Day 6 (Sat, Sep 20): Nauplia / Olympia

I got up at 5:00 this morning and spent an enjoyable hour out on our balcony. Initially it was too foggy to see anything, but I could hear the fishermen with their boats, could hear their speech and laughter distinctly. We're not that far above the water, but there must've been something in the air to magnify the sound. When the fog lifted it was already very lively down there. By the time Karen got up at 6:00 the fishermen had left. We went to breakfast which I should mention was always provided by our hotels, but was strictly serve yourself continental: a freshly baked croissant, some soft cheese, delicious fruit and, of course, coffee. At breakfast this day everyone complained about the mosquitos last night. For once they didn't bother Karen but picked on me instead. I don't tend to react very much, so no biggie.

Got on the bus at 8:30. After a short ride along the Argolid Gulf, we drove inland, away from the Aegean and up into the mountains. We had the front seat and had a chance to talk with Christina. She does painting in the winter. I told her about Karen's sister Christine who also paints. It turns out that they are both Sagittarians -- the Greek Christina is December 6, the Seattle one is December 8. Quite a coincidence though neither Karen nor I give a hoot about astrology.

We drove through the town of Tripoli, population 21,000 and capital of the prefecture of Arcadia. It is Saturday ... market day in Greece, so the town was very busy. Our bus drove through the center of the public market, full of produce and live fowl. Farther on we stopped for a break at Megalopolis also in the prefecture of Arcadia, where the market was also in progress. The population of this megalopolis was only about 5,000 (this was 1980; it's only a few hundred more than that now). We stopped for a while. The air was full of the smell of grilled lamb and fresh fruit. We bought a kilo of peaches -- the biggest, juiciest and tastiest I've ever experienced -- for 27 (65¢). We really enjoyed the whole scene; it was very different and interesting. Farmers markets are now common in the U.S., but this was even more natural ... just set up tables (or not) out in the park, hang the scales and meat from the trees, and wait for customers.

We reached the Ionian Sea and went on to Olympia along a rather narrow road, through a village with incredibly tight corners which Christina called "the Dardanelles". We all applauded the bus driver. At one point I asked Christina if there was any anxiety about health, smoking, etc. in Greece. She said everybody did what they pleased. An exception was her father, who is 80, who does not smoke, drink, or use salt on his food. She thinks "this is terrible. If something happens to him, what's he going to quit?"

We arrived at the Amalia hotel and checked in. It is very nice, white stucco, very new, with a nice fresh country air about it. There are some very fine terra cotta vases in the lobby. We went back into Olympia for lunch. Were joined by the Reeves at a cafe, discovered all the food was microwaved -- ick -- went to another place and got some beer and no food, had the beer, went to another place for food, they were out. We finally went to a bakery and were served by the very sweet girl. We had Greek coffee. I had a custard cake and Karen had a hay bale with nuts and honey. Refreshed at last, we went to the site of the ancient Olympic games.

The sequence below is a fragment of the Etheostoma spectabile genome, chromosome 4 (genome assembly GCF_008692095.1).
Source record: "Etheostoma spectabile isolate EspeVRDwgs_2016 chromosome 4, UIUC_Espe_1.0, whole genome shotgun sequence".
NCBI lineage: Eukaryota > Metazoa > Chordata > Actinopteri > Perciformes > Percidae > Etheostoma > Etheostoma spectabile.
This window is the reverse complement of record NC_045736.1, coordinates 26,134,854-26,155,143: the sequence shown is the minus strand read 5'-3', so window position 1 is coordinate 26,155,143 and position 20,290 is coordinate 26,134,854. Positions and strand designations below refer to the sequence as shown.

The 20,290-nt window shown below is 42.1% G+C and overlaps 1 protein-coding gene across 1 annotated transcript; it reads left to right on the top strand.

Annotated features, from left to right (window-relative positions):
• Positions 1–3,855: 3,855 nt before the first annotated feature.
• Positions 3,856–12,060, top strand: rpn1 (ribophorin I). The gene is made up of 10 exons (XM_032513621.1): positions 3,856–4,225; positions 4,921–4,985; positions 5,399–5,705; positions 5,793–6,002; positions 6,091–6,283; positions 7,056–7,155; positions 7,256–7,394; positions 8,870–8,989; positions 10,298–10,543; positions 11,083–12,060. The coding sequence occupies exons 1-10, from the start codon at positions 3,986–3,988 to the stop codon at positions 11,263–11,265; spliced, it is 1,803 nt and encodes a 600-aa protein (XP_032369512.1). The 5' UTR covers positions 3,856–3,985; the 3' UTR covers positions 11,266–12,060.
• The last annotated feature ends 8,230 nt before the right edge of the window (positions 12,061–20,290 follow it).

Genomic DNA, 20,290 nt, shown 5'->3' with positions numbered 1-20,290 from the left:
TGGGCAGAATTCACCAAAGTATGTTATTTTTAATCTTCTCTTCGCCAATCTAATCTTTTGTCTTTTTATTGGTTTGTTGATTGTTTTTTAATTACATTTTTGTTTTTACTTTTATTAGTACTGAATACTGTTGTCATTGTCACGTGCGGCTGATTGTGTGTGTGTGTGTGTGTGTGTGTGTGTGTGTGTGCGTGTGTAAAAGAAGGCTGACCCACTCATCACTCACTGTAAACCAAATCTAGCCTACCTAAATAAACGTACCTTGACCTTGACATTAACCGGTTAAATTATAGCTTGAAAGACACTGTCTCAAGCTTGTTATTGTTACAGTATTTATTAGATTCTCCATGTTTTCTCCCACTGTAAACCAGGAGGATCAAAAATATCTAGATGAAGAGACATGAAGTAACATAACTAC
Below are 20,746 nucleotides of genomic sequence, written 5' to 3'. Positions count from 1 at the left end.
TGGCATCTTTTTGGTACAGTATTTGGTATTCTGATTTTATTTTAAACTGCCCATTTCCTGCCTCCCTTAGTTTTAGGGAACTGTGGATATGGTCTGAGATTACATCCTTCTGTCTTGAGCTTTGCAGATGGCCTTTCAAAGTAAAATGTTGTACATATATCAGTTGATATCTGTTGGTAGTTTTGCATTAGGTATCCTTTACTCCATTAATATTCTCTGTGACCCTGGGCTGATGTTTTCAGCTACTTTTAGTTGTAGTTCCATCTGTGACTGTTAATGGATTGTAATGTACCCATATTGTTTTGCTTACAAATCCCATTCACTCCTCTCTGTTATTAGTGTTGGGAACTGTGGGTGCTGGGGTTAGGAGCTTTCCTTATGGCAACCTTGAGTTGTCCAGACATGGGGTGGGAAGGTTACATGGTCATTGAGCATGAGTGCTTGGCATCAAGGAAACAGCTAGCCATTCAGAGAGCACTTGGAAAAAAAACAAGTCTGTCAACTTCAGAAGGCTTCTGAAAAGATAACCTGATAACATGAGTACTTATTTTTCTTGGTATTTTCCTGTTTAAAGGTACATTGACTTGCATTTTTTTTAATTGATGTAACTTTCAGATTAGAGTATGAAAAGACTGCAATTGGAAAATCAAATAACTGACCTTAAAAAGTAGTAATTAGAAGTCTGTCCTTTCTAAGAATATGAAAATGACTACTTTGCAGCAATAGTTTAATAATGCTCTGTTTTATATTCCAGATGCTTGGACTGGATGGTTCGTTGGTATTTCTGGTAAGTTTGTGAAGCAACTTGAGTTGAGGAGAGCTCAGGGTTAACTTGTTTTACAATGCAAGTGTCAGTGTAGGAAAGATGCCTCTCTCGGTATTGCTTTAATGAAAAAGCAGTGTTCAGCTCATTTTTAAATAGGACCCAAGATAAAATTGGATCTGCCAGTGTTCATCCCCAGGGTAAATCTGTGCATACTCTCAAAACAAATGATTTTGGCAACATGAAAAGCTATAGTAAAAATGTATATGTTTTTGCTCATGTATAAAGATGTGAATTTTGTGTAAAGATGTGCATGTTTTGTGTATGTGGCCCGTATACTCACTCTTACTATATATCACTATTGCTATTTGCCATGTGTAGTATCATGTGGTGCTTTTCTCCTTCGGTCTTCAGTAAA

Virtual Olympia's historically accurate reconstruction of the ancient site as it appeared in 200 B.C.

Temple of Zeus, Olympia

Temple exterior

Pheideas' Zeus (40 ft tall)


Zanes (cheaters' row)

Philippeion ruins

Stadium entrance

Stadium entrance

Entrance and track

Olympic track (sat 45,000)

We went through the archaeological museum -- saw a lot of bronze work (armor, helmets, etc.) and the Praxiteles statue of Hermes holding the baby Dionysos. Then we went to the site of the ruins. The setting is very lovely among tall pine trees and wild olives. It is very park-like. Returned to the hotel about 6:00.

Archaeological Museum


West Pediment, Temple of Zeus

Apollo, West Pediment


Random observations --

  • I had been trying for years to contact a Greek researcher in my field (John Viriakis, search here). Christina said she'd find him for me [she kept her word; John and I communicated a little].
  • Christina thinks both Carter and Reagan are terrible and that with his smile, Carter would never get elected in Europe.
  • She made a special point of showing me the Philippeion and said that Alexander the Great is the greatest man who ever lived.
  • On the way to Olympia we saw two separate occasions in which a man was riding on a donkey while his wife walked behind (in one case carrying a huge load on her back). The whole bus roared.
  • In the museum, all the statues had removable heads.
  • Christina told us a lot of legends and stories -- like Kronos eating his children, how Arcadia got its name (αρκουδα means "bear" and other Greeks regarded the people who lived here as we would hillbillies, i.e. living like bears).
  • When we arrived at the bus this morning, there was the smell of jasmine in the air -- a lady in the tour referred to it as Spanish jasmine. "Oh, no!" said Christina, "That's Greek jasmine."

    We had dinner tonight with Kay and Donna Schneider from Colonna, B.C. We had a nice conversation with them. After dinner we went into the bar. Had a drink with the Reeves and Dottie and Spence Reynolds, from Pittsburgh. Spence, some kind of executive with a steel company, is an old nut who foams at the mouth when FDR is mentioned. He was ready to come to blows over the Federal Reserve Act of 1912 (?!) and, on sightseeing generally, growled "I suppose tomorrow we'll have to go look at another pile of rocks." In spite of all that, he seems to be good at heart.